“Stay the course. This is not a time to panic. The conditions that create a major market crash are not evident at this point in time”, said Debashis Basu, Trustee of Moneylife Foundation. He was addressing Moneylife Foundation members a session on ‘Markets in Turmoil. What Should You Do Now’ in Mumbai.
The markets have been struggling. Global factors along with poor earnings growth and high market valuation led to a steep fall in stocks prices leaving investors in a fix. Is it a good time to buy or should they exit now a cut their losses?
Mr Basu, also Editor & Publisher of Moneylife, said, “Investors tend to forget that 15 to 20% correction in stock prices can happen at any time whether or not we are in a bull market. It does not necessarily presage a market crash that is part of a major bear market. In fact, over the past 20 years, there have been only two major bear markets – one in 2000-01 and another in 2008.”
Moneylife Foundation, with over 36,600 members is a leading NGO involved in imparting financial literacy and advocacy on behalf of financial consumers. This was the 253rd session organised by the Foundation, which is affiliated to Moneylife magazine and the website.
In just about six months, the Nifty declined over 1,400 points or 16% to 7,559 as on 7 September 2015 from its peak in March 2015. “Those who had invested in beginning 2014, will be looking at a significant decline in their portfolio value,” explained Mr Basu.
He went on to describe which stocks and sectors did well in the pre-election period and recent crash. “Sectors which declined the most were the ones which rallied significantly, post the Modi-government came in to power, on expectations of reforms,” he said. Sadly, the Modi euphoria seems to have died out.
He pointed out that after Narendra’s Modi became the Prime Minister in May 2014, the markets have been on a high. The Sensex shot up from over 22,000 in April-end to over 30,000 in March 2015. However, the market mood seems to have soured now. Major indices are now down 16% from their peak while many sectors such as realty, infrastructure, metals are down 30% or more in the past six months.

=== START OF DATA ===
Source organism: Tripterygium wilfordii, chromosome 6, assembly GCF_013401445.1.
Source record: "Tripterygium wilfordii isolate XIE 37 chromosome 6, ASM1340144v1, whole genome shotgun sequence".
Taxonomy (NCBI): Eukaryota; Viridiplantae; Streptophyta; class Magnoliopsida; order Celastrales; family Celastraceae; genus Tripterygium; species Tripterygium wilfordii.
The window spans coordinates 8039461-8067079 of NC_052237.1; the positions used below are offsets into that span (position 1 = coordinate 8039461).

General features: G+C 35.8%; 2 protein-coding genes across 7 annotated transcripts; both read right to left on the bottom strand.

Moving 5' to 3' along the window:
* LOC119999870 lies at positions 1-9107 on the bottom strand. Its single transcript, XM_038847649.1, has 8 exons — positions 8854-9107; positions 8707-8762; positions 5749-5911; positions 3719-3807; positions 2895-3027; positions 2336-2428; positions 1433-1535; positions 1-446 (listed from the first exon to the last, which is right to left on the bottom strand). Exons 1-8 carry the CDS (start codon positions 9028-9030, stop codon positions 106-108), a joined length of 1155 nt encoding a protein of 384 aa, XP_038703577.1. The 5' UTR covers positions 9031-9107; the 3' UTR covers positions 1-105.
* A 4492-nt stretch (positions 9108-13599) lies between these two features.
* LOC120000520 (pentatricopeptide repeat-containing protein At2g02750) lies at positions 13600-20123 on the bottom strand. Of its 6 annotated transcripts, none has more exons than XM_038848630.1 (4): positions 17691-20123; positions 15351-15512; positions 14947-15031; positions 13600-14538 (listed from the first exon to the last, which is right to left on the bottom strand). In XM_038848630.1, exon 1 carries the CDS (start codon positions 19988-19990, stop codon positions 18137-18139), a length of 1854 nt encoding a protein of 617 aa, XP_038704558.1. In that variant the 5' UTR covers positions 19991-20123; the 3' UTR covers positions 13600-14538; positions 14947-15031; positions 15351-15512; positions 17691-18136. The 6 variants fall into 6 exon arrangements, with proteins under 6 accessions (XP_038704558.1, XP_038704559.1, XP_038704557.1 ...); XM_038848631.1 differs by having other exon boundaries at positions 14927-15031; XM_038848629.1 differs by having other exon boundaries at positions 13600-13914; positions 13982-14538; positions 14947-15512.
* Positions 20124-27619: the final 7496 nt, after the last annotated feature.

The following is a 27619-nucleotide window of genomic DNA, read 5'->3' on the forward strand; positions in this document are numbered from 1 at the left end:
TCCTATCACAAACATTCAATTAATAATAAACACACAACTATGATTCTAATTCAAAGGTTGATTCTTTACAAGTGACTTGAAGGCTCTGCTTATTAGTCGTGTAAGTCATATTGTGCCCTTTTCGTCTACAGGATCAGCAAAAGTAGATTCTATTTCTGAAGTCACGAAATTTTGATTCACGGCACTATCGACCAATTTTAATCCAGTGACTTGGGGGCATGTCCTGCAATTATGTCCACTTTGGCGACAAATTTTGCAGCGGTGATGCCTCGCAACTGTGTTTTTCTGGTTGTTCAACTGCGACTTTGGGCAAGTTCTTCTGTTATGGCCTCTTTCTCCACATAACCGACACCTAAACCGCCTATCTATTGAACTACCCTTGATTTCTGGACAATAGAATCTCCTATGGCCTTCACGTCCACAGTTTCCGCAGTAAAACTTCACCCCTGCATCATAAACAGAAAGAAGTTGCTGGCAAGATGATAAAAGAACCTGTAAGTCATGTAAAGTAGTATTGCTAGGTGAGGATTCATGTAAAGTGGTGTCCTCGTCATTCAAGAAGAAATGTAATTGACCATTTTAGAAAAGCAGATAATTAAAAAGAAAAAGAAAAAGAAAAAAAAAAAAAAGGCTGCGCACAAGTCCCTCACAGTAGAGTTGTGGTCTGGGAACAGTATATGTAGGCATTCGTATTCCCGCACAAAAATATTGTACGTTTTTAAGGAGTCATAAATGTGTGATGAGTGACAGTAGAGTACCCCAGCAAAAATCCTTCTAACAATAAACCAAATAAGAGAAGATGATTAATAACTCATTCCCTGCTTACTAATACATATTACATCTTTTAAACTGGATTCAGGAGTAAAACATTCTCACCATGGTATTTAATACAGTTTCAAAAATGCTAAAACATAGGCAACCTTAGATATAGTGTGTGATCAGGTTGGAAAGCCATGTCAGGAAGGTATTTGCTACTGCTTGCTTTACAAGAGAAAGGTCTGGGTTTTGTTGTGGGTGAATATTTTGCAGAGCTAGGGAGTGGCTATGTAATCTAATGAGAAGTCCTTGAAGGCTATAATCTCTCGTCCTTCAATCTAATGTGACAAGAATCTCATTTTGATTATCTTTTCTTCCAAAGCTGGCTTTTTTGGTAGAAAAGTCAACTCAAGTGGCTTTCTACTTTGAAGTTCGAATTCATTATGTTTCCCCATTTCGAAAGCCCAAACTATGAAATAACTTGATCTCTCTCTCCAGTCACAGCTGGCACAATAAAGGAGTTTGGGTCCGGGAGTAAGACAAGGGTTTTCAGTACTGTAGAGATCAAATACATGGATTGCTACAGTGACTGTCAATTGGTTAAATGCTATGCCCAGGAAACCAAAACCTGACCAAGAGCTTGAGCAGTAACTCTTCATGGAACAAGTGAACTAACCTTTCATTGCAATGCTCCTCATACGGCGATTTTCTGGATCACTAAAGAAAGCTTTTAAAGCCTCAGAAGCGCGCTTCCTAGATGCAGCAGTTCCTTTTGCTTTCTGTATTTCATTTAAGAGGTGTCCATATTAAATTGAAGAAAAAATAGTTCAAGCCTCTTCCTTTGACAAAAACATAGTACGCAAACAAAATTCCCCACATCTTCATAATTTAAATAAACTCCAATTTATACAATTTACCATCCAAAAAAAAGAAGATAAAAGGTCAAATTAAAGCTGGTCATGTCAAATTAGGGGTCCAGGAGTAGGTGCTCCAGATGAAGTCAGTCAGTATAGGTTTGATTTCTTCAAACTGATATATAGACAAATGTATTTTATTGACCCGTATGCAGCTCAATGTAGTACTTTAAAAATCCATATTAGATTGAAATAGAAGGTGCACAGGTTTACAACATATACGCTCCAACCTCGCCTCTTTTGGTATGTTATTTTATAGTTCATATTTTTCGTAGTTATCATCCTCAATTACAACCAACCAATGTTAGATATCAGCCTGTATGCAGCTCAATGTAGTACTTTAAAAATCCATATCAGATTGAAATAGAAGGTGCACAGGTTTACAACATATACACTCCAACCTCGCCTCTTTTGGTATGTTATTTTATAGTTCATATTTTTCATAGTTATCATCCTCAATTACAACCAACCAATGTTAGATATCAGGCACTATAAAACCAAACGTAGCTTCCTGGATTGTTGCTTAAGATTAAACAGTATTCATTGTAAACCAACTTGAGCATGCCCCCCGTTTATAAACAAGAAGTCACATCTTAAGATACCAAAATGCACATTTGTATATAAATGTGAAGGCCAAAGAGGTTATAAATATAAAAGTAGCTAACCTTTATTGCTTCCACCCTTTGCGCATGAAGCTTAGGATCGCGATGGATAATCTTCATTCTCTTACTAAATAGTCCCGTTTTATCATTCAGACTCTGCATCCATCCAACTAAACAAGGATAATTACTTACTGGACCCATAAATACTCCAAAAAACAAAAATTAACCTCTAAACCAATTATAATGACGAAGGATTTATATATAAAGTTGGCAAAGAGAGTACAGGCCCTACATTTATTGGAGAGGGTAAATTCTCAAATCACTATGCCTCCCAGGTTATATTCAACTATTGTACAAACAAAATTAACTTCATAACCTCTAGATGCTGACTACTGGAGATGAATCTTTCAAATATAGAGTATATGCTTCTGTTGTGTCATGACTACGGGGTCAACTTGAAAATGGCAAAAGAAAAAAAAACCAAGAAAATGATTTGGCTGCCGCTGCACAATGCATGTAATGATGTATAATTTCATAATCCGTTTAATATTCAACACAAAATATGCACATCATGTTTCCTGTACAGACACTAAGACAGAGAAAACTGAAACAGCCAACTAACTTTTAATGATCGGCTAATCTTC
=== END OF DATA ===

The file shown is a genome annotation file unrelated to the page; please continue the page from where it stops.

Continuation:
This has naturally given rise to anxiety among investors especially since the global markets are also in turmoil. The Chinese economy is expected to slow down significantly and the US markets have corrected sharply fearful of the interest rate increase by the Federal Reserve of the US.
However, this is not the first time there has been a huge sell-off in the market. There have been several instances in the past when the market declined significantly. Most of these occasions have been forgotten as the market rallied. Mr Basu brought these instances back to memory.
“Such severe bear markets have certain characteristics, such as, extremely high valuations, a flurry of fund raising activity, sharp increase in of little-known small stocks, new themes and overwhelming retail participation. These characteristics are missing in the current decline,” he added.
This does not mean, said Mr Basu, that one can buy stocks fearlessly and the market will be headed higher. “We have been arguing that the market has been overvalued from late September-early October and one has to be highly careful about choosing the right stocks.”
This is not so difficult, suggested Mr Basu, if one tunes out the noise and sticks simply to buying stocks that make high returns on capital.